“I don’t get what’s wrong with the confederate flag – taking it down would be like erasing a part of history.” This was the majority opinion of some of the (white) church people when recent news was brought up at the end of the small group meeting. As locals, they have been born and raised with that southern pride that so endears them to this symbol (of heritage, not racial superiority). I’m not a local, but I do know one thing: one cannot simply erase history by taking down a flag. Nor can putting one symbol to rest erase centuries of racial issues.
I think the problem is not either/or, but both/and. It’s not that the flag represents either racial concerns or southern heritage, but that it represents both racial concerns and southern heritage depending on your point of view. It’s been 150 years since the end of the Civil War. It’s been 52 years since Martin Luther King, Jr. gave his ‘I have a dream’ speech. In all of this time, we haven’t overcome racial concerns. How can we when some of us show off our heritage and others only see a sign of racial superiority?
Look, I get pride. But there’s such a thing as humility. Does your symbol of heritage have to be this one? Or can all of you agree that it’s time to to select a symbol with no racial concerns – one that every southerner by blood, by spirit, and by choice (or not) can unite you all? I hear that children have no shortage of imagination – so you can make a contest of it; teach them about the south – past, present, and give them hope for a future. Ask them to create a symbol and ask everyone to put the best ones to a vote. The kid that makes the winning symbol gets a scholarship and history can take a turn in a new direction.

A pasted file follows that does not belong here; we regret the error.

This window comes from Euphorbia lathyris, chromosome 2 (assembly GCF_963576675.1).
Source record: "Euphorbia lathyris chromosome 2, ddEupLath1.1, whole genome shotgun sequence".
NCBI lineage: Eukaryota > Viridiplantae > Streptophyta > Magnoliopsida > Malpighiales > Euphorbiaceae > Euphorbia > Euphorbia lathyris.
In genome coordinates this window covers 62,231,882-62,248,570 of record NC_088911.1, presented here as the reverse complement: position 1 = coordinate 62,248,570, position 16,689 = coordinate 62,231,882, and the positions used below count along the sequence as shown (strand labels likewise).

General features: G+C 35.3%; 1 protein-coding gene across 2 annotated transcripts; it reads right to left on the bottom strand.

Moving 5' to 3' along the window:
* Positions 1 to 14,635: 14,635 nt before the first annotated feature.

But if your symbol of heritage has to be this one – tell me this: how do you plan on overcoming the racial concerns that others see that you do not see when the flag is on display?
(Tulsa Race Riot description of events – I tried to keep it PG- General; but I thought you ought to be warned.)